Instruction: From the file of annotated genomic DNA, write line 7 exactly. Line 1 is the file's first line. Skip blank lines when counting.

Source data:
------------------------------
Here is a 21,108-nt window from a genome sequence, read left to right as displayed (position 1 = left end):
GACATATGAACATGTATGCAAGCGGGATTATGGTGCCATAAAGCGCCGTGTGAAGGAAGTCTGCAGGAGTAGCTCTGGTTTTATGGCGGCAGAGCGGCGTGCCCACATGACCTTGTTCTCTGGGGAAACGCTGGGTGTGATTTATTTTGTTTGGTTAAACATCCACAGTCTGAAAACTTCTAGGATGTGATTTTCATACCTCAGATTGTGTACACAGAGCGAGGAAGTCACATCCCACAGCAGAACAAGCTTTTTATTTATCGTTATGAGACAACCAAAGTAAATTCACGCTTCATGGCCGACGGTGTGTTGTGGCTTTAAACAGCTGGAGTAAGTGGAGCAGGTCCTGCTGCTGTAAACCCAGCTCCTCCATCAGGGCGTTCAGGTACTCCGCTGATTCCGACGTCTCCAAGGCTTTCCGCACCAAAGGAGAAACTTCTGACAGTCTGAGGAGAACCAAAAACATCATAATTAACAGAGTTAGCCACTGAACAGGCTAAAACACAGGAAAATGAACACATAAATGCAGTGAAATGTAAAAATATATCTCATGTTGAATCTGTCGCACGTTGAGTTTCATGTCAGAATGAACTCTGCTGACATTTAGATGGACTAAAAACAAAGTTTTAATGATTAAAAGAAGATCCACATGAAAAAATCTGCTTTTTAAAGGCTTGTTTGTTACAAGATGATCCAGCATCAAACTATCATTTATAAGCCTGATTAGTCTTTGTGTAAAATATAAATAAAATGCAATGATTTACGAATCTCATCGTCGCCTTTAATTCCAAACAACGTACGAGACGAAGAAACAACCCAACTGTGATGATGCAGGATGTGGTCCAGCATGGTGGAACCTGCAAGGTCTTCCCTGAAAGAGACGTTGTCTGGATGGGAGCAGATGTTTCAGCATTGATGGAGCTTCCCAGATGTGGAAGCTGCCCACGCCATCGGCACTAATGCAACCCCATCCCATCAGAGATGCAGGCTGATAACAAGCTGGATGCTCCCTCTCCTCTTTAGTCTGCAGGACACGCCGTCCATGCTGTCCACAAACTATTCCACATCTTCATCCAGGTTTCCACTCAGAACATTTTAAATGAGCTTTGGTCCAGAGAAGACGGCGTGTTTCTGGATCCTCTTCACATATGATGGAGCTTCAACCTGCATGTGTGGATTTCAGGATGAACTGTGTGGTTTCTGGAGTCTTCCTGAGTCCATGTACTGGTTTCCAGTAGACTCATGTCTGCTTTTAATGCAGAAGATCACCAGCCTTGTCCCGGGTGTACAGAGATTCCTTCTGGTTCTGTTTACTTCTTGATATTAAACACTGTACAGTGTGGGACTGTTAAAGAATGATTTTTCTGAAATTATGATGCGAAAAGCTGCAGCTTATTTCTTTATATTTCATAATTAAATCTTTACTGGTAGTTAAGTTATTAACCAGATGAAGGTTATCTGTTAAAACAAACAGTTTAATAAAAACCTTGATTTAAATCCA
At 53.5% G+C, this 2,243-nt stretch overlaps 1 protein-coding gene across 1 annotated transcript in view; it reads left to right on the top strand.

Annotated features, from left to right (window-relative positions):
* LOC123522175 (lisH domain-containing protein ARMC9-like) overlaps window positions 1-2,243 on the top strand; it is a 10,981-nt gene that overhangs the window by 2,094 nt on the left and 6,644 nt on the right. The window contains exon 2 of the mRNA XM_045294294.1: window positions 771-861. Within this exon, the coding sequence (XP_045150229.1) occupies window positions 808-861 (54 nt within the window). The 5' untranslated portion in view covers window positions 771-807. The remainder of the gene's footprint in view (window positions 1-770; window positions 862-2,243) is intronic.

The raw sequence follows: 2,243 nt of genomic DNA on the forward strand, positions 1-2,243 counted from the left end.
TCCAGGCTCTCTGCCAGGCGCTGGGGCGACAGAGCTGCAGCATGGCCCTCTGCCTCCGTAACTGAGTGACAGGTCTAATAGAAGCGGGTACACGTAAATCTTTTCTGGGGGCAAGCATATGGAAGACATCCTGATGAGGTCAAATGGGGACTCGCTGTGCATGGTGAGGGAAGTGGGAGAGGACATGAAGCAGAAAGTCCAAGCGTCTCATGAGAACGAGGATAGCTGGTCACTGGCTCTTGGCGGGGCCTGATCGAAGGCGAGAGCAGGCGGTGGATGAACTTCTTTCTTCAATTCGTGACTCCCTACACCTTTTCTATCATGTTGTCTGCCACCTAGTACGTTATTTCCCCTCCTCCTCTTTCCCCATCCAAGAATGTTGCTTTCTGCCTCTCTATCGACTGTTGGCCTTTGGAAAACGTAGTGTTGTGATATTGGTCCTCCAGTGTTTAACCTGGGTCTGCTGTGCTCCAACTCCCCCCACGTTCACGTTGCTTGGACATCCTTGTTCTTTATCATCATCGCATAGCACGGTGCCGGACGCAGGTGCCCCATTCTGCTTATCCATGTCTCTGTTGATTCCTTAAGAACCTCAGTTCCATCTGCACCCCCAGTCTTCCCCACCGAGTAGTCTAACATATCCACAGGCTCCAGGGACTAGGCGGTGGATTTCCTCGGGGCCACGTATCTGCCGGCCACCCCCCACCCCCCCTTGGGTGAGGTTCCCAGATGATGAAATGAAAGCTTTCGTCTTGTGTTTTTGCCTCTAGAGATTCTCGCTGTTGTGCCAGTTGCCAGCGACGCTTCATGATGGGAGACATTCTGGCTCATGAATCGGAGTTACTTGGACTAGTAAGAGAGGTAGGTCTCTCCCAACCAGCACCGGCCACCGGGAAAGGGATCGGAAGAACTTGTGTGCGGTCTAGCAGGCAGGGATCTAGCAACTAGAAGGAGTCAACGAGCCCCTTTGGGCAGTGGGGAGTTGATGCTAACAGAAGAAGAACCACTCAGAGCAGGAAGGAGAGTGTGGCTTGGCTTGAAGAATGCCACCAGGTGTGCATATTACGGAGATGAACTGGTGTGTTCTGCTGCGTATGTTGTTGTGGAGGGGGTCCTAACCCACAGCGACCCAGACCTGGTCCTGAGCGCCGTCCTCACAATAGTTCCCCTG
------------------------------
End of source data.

TCCAGGCTCTCTGCCAGGCGCTGGGGCGACAGAGCTGCAGCATGGCCCTCTGCCTCCGTAACTGAGTGACAGGTCTAATAGAAGCGGGTACACGTAAATCTTTTCTGGGGGCAAGCATATGGAAGACATCCTGATGAGGTCAAATGGGGACTCGCTGTGCATGGTGAGGGAAGTGGGAGAGGACATGAAGCAGAAAGTCCAAGCGTCTCATGAGAACGAGGATAGCTGGTCACTGGCTCTTGGCGGGGCCTGATCGAAGGCGAGAGCAGGCGGTGGATGAACTTCTTTCTTCAATTCGTGACTCCCTACACCTTTTCTATCATGTTGTCTGCCACCTAGTACGTTATTTCCCCTCCTCCTCTTTCCCCATCCAAGAATGTTGCTTTCTGCCTCTCTATCGACTGTTGGCCTTTGGAAAACGTAGTGTTGTGATATTGGTCCTCCAGTGTTTAACCTGGGTCTGCTGTGCTCCAACTCCCCCCACGTTCACGTTGCTTGGACATCCTTGTTCTTTATCATCATCGCATAGCACGGTGCCGGACGCAGGTGCCCCATTCTGCTTATCCATGTCTCTGTTGATTCCTTAAGAACCTCAGTTCCATCTGCACCCCCAGTCTTCCCCACCGAGTAGTCTAACATATCCACAGGCTCCAGGGACTAGGCGGTGGATTTCCTCGGGGCCACGTATCTGCCGGCCACCCCCCACCCCCCCTTGGGTGAGGTTCCCAGATGATGAAATGAAAGCTTTCGTCTTGTGTTTTTGCCTCTAGAGATTCTCGCTGTTGTGCCAGTTGCCAGCGACGCTTCATGATGGGAGACATTCTGGCTCATGAATCGGAGTTACTTGGACTAGTAAGAGAGGTAGGTCTCTCCCAACCAGCACCGGCCACCGGGAAAGGGATCGGAAGAACTTGTGTGCGGTCTAGCAGGCAGGGATCTAGCAACTAGAAGGAGTCAACGAGCCCCTTTGGGCAGTGGGGAGTTGATGCTAACAGAAGAAGAACCACTCAGAGCAGGAAGGAGAGTGTGGCTTGGCTTGAAGAATGCCACCAGGTGTGCATATTACGGAGATGAACTGGTGTGTTCTGCTGCGTATGTTGTTGTGGAGGGGGTCCTAACCCACAGCGACCCAGACCTGGTCCTGAGCGCCGTCCTCACAATAGTTCCCCTG